Breast implants: UK to review risk assessment data
A government review of data used to assess the risks posed by faulty breast implants is to be carried out, Health Secretary Andrew Lansley has said.
Mr Lansley said the review was due to conflicting data on implant ruptures.
He reiterated government advice that the implants, which 40,000 UK women have, do not require routine removal.
The implants by French firm Poly Implant Prothese (PIP) were banned last year after they were found to contain a non-medical-grade silicone filler.
Last week, French authorities recommended that 30,000 women have faulty breast implants removed as a precaution.
The French government will cover the cost of the removals.
Mr Lansley repeated the stance, expressed by the UK government last week, that there was "no evidence" of a safety concern over the implants.
But he said he was concerned by the content and quality of some data, which required further analysis to answer issues around rupture rates.
The UK's Medicines and Healthcare products Regulatory Agency (MHRA) has previously indicated that its data suggests the risk of rupture is only 1%, rather than the 5% estimated in France.
It relies on data from private providers concerning safety problems with implants. Of the 40,000 implant operations, 95% were carried out in the private sector.
On Friday a significant private health provider gave conflicting new evidence which revealed a higher rupture rate than their previous submitted data.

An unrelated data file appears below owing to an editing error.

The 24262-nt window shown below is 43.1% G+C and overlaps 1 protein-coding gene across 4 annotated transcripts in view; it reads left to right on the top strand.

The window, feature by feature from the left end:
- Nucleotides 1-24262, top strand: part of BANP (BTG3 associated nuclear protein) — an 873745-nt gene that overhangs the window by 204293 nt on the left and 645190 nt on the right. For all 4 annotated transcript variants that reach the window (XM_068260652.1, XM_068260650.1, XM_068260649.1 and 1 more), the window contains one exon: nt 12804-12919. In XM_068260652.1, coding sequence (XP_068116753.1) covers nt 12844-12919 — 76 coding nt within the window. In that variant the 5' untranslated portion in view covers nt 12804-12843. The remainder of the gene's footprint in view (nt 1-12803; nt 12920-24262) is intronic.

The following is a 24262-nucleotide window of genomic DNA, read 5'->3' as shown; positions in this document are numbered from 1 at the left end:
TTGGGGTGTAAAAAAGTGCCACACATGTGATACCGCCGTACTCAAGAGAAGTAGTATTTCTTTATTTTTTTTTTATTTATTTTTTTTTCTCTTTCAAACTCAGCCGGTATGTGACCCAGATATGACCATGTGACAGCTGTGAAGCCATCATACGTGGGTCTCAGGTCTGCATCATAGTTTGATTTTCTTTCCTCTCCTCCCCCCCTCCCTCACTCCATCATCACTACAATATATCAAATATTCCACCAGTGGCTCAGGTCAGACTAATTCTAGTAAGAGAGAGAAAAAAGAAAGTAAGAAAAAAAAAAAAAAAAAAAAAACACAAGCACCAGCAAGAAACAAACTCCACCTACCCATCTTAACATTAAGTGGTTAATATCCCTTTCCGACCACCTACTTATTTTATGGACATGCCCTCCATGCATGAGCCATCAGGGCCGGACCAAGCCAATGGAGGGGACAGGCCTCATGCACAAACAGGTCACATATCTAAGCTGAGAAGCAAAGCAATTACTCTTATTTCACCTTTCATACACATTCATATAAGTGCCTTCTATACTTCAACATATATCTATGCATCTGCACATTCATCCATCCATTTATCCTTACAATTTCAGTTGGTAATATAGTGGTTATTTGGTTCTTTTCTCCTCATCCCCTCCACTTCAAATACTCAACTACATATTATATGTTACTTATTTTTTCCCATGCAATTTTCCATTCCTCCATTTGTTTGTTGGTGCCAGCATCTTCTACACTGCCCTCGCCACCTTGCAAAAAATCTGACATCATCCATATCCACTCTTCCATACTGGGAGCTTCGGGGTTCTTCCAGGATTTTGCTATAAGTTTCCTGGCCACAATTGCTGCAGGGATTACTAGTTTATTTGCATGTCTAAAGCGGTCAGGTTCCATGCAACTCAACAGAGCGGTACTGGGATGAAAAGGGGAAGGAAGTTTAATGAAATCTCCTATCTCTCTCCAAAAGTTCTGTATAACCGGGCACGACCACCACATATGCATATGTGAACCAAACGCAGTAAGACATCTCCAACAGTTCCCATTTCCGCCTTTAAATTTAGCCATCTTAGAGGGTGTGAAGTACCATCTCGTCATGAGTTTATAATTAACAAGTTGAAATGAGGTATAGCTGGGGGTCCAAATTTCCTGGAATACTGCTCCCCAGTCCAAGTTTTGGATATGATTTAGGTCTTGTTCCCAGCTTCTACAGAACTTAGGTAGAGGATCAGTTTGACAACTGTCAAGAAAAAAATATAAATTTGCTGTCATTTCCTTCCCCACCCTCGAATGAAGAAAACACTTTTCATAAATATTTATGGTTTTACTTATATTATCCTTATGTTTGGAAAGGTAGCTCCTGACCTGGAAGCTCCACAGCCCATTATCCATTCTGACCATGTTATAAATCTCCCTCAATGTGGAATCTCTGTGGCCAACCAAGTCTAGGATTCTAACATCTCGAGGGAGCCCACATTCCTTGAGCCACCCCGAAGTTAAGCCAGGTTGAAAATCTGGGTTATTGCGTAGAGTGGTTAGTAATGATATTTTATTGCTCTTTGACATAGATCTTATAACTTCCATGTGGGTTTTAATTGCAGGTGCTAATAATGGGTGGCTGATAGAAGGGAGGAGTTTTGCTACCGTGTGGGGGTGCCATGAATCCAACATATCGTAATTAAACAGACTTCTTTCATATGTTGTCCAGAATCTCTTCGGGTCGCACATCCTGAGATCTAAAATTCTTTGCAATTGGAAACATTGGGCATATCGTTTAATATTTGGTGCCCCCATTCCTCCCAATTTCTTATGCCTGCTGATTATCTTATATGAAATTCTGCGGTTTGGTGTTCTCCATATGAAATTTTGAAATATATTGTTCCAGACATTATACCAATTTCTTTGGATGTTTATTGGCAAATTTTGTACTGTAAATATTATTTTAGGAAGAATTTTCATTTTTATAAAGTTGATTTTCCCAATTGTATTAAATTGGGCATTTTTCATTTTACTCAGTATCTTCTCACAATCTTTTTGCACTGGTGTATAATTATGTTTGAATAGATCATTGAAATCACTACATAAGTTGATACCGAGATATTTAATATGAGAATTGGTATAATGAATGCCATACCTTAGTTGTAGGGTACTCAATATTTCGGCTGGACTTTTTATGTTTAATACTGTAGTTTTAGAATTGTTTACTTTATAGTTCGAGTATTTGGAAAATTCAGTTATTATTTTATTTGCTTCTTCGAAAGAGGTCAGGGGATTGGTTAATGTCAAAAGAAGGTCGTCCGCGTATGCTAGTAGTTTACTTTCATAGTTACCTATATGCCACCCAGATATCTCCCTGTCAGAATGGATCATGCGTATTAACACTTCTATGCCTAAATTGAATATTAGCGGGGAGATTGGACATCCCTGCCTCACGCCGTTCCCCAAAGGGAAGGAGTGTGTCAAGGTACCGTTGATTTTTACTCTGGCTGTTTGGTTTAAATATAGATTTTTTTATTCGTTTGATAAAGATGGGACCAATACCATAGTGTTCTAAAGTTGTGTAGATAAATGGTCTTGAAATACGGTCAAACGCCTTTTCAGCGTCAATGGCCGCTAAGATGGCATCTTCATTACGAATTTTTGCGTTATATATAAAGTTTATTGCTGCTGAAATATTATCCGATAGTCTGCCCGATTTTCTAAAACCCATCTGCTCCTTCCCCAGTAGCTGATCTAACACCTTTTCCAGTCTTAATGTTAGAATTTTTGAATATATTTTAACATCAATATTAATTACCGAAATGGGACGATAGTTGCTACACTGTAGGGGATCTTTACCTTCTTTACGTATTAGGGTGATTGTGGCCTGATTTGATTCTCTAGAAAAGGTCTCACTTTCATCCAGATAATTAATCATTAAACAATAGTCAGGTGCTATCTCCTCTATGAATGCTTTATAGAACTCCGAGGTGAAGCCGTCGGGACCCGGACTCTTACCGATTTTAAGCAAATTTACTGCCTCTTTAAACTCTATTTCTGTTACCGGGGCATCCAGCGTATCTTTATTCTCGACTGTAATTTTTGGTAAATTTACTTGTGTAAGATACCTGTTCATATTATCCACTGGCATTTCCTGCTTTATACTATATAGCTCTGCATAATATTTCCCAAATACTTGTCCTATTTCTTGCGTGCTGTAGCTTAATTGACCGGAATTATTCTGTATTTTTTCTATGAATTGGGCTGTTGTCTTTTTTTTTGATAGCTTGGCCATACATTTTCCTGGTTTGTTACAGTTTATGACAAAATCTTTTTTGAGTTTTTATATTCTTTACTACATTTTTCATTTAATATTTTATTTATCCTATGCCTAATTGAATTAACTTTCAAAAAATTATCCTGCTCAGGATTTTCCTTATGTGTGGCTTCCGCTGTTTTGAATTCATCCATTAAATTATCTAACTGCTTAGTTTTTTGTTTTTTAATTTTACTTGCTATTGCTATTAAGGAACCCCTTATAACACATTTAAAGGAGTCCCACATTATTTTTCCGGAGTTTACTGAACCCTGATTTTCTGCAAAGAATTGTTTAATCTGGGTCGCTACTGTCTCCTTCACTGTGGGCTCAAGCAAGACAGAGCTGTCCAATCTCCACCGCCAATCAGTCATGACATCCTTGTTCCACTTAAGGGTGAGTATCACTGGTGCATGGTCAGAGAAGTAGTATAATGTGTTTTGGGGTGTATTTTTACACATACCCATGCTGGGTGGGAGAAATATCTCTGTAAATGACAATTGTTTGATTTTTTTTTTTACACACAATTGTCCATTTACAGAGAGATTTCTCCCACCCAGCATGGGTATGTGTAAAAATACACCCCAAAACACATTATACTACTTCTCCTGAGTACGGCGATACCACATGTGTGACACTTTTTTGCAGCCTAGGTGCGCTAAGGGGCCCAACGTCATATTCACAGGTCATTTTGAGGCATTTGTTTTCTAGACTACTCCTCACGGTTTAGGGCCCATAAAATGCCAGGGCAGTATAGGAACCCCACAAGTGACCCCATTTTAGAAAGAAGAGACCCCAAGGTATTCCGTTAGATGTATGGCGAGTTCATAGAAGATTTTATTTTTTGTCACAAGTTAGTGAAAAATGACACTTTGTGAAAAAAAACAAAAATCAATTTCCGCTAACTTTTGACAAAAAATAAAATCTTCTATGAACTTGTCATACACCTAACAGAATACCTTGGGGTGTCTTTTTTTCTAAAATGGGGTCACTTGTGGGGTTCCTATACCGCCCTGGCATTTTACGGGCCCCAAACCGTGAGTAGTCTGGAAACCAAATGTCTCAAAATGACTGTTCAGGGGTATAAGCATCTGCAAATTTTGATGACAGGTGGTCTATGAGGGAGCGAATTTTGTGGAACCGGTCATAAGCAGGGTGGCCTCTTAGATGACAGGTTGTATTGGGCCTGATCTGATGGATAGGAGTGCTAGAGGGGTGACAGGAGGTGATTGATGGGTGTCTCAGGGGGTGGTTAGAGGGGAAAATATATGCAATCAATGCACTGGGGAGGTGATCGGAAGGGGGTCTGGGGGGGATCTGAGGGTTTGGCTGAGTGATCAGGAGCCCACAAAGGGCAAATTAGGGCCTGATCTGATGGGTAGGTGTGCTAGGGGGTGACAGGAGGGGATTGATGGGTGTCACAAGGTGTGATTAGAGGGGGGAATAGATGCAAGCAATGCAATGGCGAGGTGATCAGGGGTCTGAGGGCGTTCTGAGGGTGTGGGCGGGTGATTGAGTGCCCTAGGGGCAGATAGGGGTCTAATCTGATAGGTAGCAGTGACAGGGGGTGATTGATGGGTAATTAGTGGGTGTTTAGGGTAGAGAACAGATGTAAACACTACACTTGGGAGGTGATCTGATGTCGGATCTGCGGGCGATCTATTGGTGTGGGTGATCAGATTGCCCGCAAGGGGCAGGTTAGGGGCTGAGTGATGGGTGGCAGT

Mr Lansley said the NHS Medical Director, Professor Sir Bruce Keogh, had been asked to launch a review into PIP breast implants and scrutinise the data.
The group of experts will report back to ministers next week.
Mr Lansley said: "We are doing everything we can to ensure that women with these implants get the best possible advice.
"So far all the evidence from around the world suggests that women should not be worried and that there have not been abnormal levels of problems reported with these implants. But if any woman is worried, then they should contact their surgeon or GP."
In France, eight cases of cancer have been reported in women with the implants but authorities in the country say these are not necessarily linked to faulty implants.
One woman with an anaplastic large cell lymphoma (ALCL) cancer died. However, French and US experts have said there appears to be a small increased risk of this kind of rare cancer with any brand of implant.
The authorities in France and Britain have said categorically that the PIP implants do not carry a breast cancer risk.
Shadow health secretary Andy Burnham backed the decision to review data but urged the government to reassure anxious women.
He said it was "unacceptable" some women were experiencing delays in accessing records from private cosmetic surgery companies.
"The government should work with all healthcare providers to ensure all women have access to their records without delay and without charge," he said.
PIP used non-medical-grade silicone believed to be made for mattresses, according to the British Association of Aesthetic Plastic Surgeons (BAAPS). This meant the low-cost devices were more likely to split.
PIP went into administration last year and the use of its implants was banned. At least 250 British women are taking legal action against the clinics that treated them.
More than 300,000 implants are believed to have been sold globally by PIP over the last 12 years in some 65 countries.
More than half of its exports went to South America, including to Venezuela, Colombia, Argentina and Chile. In Brazil, some 25,000 women are believed to have had the implants, according to the AFP news agency.
Western Europe was another major market. In addition to the UK, Spain, Italy, Germany and Ukraine are known to have imported PIP silicon sacs.